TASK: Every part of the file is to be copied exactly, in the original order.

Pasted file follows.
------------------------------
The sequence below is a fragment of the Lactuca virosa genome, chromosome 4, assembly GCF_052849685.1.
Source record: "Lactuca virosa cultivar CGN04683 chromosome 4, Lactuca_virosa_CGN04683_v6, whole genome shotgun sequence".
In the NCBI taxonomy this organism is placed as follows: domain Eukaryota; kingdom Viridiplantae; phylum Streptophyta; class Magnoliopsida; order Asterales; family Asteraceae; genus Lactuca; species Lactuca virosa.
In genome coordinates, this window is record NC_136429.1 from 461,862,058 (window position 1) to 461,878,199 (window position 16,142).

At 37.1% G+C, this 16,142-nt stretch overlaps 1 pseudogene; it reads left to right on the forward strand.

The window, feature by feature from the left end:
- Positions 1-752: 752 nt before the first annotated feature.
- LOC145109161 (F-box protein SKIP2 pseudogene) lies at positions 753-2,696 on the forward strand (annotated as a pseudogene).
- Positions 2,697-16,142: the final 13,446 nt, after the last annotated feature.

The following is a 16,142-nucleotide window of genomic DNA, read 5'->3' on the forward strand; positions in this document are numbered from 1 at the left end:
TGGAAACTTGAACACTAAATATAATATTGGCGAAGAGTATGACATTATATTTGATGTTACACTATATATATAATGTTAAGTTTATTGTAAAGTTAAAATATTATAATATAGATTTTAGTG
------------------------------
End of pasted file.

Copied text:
The sequence below is a fragment of the Lactuca virosa genome, chromosome 4, assembly GCF_052849685.1.
Source record: "Lactuca virosa cultivar CGN04683 chromosome 4, Lactuca_virosa_CGN04683_v6, whole genome shotgun sequence".
In the NCBI taxonomy this organism is placed as follows: domain Eukaryota; kingdom Viridiplantae; phylum Streptophyta; class Magnoliopsida; order Asterales; family Asteraceae; genus Lactuca; species Lactuca virosa.
In genome coordinates, this window is record NC_136429.1 from 461,862,058 (window position 1) to 461,878,199 (window position 16,142).

At 37.1% G+C, this 16,142-nt stretch overlaps 1 pseudogene; it reads left to right on the forward strand.

The window, feature by feature from the left end:
- Positions 1-752: 752 nt before the first annotated feature.
- LOC145109161 (F-box protein SKIP2 pseudogene) lies at positions 753-2,696 on the forward strand (annotated as a pseudogene).
- Positions 2,697-16,142: the final 13,446 nt, after the last annotated feature.

The following is a 16,142-nucleotide window of genomic DNA, read 5'->3' on the forward strand; positions in this document are numbered from 1 at the left end:
TGGAAACTTGAACACTAAATATAATATTGGCGAAGAGTATGACATTATATTTGATGTTACACTATATATATAATGTTAAGTTTATTGTAAAGTTAAAATATTATAATATAGATTTTAGTG